[asterisk-dev] SOX creates distortion on WAVE to GSM conversion

Michael Grigoni michael.grigoni at cybertheque.org
Mon Apr 9 13:47:10 MST 2007

abalashov at evaristesys.com wrote:

> I know the post was off-topic, but I thought the replies to this user 
> were more than a little bit rude.  Please, guys, take a chill pill, if my
> advice counts for anything.

Now that someone else has opened this door, I feel free to submit
my comments.

This is one of the _most_hostile_ discussion forums of any open source
project; perhaps this hostility is intentional and calculated and whether
or not that is so, it is very unprofessional behavior and out of line
for a project of this magnitude.

A simple remedy includes these actions:

1. institute the periodic mailing of a FAQ and Etiquette for this list
    _to_ this list;

2. establish an 'asterisk-tech' list in the spirit of the other 'tech'
    lists for the various O/S projects; define that list as the primary
    recipient of posts regarding non-development technical questions
    and issues.

3. establish a canon of the use of 'asterisk-dev'; if you wish, restrict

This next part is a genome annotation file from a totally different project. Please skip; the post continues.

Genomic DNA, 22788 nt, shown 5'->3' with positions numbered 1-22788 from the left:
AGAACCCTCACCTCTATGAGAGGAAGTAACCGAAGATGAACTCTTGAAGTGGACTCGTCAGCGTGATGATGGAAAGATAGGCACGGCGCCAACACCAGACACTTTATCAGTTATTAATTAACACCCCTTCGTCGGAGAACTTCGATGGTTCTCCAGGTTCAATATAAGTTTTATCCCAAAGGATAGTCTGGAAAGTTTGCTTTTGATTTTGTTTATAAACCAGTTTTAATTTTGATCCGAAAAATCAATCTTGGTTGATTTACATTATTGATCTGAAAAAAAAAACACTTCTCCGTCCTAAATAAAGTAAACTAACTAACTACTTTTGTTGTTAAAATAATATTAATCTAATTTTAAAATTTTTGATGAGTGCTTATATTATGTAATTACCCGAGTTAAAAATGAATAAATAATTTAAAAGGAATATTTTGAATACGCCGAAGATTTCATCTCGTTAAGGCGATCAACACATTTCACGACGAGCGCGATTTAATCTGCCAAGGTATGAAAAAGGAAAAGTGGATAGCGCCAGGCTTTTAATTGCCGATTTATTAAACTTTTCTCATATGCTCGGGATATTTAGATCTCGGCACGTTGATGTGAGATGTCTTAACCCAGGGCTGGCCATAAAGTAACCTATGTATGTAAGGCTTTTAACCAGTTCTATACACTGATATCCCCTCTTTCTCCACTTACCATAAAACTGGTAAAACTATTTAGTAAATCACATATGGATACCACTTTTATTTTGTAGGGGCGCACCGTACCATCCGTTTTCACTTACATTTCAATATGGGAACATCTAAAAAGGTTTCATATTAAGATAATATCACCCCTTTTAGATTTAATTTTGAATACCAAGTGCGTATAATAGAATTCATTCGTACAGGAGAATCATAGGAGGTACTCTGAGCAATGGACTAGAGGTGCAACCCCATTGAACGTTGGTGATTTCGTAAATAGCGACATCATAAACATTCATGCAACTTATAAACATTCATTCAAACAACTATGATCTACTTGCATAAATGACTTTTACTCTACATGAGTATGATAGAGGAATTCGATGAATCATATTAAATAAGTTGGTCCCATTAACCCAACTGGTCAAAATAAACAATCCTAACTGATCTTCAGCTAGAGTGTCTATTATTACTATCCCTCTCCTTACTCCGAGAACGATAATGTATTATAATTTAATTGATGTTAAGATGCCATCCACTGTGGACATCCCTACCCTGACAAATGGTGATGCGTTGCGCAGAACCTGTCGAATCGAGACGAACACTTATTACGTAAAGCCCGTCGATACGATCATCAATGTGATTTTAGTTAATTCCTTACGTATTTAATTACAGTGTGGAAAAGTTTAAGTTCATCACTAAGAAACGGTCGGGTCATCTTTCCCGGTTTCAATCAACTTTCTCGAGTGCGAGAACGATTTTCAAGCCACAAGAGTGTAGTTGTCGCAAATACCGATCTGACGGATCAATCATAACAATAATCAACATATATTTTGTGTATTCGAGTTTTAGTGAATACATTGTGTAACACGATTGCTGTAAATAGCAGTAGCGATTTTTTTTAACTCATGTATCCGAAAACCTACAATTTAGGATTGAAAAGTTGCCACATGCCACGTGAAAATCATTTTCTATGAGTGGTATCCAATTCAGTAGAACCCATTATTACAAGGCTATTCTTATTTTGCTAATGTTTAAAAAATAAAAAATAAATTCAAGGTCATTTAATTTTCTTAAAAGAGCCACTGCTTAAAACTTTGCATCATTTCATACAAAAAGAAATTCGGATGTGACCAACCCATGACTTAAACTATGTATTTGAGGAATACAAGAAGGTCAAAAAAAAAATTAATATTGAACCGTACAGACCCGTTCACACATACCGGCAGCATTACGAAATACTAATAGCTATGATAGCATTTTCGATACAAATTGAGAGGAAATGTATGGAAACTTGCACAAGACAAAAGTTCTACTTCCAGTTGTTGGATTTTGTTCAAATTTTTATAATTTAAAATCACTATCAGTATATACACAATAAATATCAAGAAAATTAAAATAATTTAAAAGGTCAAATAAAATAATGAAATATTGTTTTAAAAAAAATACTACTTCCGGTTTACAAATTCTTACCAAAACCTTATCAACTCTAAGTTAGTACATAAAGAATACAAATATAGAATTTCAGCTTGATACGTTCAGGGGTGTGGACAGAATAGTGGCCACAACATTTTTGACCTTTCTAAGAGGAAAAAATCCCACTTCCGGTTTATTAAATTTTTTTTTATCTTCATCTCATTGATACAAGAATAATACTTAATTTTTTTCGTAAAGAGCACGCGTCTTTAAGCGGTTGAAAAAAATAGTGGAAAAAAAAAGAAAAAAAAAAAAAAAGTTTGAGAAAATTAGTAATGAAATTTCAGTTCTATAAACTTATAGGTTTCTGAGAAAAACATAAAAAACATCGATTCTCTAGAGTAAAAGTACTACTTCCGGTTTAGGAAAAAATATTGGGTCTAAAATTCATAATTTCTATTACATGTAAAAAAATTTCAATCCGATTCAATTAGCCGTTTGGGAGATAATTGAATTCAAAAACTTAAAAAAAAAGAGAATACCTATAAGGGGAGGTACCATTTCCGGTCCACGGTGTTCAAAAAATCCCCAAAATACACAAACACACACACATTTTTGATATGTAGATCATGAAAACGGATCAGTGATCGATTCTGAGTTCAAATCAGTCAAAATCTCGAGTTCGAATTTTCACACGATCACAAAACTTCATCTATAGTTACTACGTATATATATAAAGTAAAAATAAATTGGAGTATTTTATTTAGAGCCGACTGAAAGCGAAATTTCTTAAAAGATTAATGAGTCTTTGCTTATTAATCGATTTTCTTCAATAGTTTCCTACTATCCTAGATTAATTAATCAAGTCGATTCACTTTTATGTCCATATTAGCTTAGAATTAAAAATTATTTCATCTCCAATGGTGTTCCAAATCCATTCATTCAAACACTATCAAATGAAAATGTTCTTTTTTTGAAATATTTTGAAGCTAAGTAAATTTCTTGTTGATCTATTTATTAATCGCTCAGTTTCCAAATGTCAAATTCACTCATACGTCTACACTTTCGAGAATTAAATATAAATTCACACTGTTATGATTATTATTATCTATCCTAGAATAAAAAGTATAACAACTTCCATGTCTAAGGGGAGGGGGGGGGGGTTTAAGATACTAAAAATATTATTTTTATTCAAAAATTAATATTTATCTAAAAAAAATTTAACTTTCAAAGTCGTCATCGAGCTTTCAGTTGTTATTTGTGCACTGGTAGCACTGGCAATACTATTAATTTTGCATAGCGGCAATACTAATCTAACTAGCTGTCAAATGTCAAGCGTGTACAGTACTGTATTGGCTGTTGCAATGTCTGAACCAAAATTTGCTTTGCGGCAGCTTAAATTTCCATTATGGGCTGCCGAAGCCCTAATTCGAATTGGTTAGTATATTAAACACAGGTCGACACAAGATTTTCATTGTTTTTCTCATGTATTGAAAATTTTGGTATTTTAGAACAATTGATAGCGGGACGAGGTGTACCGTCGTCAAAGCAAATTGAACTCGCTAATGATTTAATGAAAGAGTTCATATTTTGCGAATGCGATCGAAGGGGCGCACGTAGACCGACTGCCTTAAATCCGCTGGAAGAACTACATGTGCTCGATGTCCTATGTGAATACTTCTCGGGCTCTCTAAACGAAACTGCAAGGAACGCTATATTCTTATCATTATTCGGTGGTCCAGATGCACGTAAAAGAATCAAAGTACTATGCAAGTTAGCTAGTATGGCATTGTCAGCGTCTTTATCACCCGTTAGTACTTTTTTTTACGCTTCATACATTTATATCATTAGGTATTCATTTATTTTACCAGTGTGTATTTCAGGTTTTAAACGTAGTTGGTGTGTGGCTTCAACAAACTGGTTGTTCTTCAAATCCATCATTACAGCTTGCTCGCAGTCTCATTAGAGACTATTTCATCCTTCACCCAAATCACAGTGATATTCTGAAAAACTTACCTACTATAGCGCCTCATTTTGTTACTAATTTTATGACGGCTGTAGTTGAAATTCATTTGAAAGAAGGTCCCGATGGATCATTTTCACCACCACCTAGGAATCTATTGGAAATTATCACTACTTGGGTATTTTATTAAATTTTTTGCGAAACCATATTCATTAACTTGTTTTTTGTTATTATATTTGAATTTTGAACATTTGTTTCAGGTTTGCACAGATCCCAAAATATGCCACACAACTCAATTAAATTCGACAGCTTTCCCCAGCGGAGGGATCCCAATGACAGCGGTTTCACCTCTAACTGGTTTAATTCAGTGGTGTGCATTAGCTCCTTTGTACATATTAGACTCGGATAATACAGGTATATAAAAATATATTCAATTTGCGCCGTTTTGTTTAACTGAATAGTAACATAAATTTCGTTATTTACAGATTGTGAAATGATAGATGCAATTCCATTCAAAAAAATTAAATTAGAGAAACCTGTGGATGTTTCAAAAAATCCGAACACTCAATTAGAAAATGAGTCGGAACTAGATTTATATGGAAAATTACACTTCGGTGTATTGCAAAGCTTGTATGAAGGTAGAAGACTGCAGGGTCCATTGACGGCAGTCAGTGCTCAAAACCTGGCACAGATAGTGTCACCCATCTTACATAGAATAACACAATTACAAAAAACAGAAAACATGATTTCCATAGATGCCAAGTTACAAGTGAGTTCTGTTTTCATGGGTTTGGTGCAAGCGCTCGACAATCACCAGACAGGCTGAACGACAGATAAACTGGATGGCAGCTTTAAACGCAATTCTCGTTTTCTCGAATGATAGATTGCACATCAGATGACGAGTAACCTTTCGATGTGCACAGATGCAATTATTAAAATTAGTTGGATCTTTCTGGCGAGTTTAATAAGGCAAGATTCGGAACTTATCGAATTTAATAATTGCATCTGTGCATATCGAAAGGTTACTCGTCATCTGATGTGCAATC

posting privileges to the list to invited or voted-in members.

I also submit that the organization of this entire project is
lacking in the fundamentals of large software project administration
and flies in the face of canonical methods, especially adherence
to a strict versioning roadmap with serious committment to version
support and proper documentation methodolgy.  Bloat is _evil_ when
there is a disdain for maintenance of lightweight previous versions.

Personally, I resented the back-of-the-hand treatment I received
from list members when I undertook an effort to remedy issues with
ADSI phone support in the codebase _we_ are using -- being told
it is a 'user' issue (fixing bad code is a 'user' issue?) and that
unless I work with current branches, no one is interested (despite
the fact that the affected code had not changed). There are many
legitimate reasons for freezing development at a particular point
when embedding code (not everyone is running interoffice exchanges
on big metal) into small systems and we had our reasons. Hostile
attitudes tend to encourage forking of projects...


Michael Grigoni
Cybertheque Museum

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